- Nikola reversed from intraday lows and rallied as much as 15% on Wednesday after JPMorgan defended the company following a discussion with Nikola management.
- “The overall message was reassuring: no loss of momentum with existing partners, prospective customers, suppliers and employees,” JPMorgan analyst Paul Coster said in a note on Wednesday.
- Nikola has ping-ponged back and forth over the past week after a short-seller report helped deflate stock gains associated with its $2 billion partnership with General Motors.
- “Never a dull moment with this stock,” Coster said after reiterating its “Overweight” rating.
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“Never a dull moment with this stock.”
That’s what JPMorgan analyst Paul Coster had to say about Nikola in a note on Wednesday following a discussion with the electric vehicle company’s management CFO, Kim Brady.
Over the past week, Nikola stock has been a rollercoaster. Shares jumped more than 50% after it announced a $2 billion parnership with General Motors, but those gains quickly evaporated after short seller Hindenburg Research accused the company of fraud and deception.
On Wednesday, Nikola shares staged a recovery after being down as much as 8% and rallied 15% from its intraday low following the note from JPMorgan.
“The overall message was reassuring: no loss of momentum with existing partners, prospective customers, suppliers and employees,” Coster said.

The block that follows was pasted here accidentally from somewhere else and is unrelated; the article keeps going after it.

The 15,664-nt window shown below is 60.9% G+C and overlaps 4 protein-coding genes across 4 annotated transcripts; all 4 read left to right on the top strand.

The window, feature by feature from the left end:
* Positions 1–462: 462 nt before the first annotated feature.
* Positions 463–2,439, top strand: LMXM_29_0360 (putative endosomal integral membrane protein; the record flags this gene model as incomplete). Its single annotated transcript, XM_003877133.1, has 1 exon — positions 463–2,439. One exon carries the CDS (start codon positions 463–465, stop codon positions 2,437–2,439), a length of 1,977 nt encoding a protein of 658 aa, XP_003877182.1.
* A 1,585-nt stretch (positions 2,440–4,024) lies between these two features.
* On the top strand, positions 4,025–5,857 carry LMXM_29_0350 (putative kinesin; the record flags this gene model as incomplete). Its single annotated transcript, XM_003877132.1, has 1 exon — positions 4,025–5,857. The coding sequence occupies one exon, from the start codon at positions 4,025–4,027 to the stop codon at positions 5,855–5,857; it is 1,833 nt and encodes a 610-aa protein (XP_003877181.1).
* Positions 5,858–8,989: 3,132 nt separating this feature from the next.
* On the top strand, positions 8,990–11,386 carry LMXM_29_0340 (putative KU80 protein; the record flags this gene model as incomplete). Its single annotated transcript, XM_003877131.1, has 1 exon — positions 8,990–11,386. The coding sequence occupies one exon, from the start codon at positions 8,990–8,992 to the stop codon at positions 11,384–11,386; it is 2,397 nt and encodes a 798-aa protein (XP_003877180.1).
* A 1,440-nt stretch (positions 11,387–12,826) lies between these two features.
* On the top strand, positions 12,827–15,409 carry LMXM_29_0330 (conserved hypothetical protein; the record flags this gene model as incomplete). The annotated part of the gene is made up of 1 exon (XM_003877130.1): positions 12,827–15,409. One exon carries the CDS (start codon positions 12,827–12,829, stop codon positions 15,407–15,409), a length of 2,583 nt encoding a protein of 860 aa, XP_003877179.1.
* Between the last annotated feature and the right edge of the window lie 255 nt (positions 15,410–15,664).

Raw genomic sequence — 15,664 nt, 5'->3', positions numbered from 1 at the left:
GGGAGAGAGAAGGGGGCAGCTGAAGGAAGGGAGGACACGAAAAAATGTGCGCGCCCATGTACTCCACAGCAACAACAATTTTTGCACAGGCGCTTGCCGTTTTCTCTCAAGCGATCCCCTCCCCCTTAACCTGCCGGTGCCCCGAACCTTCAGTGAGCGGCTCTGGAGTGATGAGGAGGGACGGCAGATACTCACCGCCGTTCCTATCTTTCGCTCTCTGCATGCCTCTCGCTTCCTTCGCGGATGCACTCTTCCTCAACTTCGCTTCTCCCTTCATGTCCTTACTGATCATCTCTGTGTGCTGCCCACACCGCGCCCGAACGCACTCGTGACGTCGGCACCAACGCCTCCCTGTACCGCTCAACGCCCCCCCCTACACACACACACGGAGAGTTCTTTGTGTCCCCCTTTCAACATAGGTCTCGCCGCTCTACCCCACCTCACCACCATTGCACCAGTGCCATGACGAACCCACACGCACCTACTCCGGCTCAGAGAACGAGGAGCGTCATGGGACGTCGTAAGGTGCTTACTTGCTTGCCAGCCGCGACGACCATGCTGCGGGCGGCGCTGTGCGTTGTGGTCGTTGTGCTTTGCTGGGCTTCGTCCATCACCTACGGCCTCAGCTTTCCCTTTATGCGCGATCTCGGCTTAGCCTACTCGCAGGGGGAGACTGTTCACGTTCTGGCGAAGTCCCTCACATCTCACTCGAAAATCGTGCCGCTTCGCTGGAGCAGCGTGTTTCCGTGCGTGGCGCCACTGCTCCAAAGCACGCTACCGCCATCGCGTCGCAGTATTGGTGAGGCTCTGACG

Brady told Coster that some of the issues related to the short-seller report are events that preceded Nikola’s SPAC merger earlier this year, and some pre-date the company’s founding in 2014.
Additionally, Nikola’s manufacturing partners like Bosch have “conducted extensive due diligence on the company,” the note said.
Brady told JPMorgan to expect tighter messaging going forward, and did not confirm or deny that regulators are investigating the company. “[Brady] sounded a bit frustrated by how things are being reported in the media at the moment,” Coster said.
Finally, in reference to a Nikola director’s comment that the company went public too soon, Brady disagreed, saying that Nikola doesn’t regret going public when it did because it helped the company enable execution, according to the note.
JPMorgan continues to rate Nikola at “overweight” with a $45 price target, representing potential upside of 37% from Tuesday’s close.
Shares of Nikola jumped as much as 15% from its intraday low of $30.25 in Wednesday trades, and are up as much as 5% for the day.
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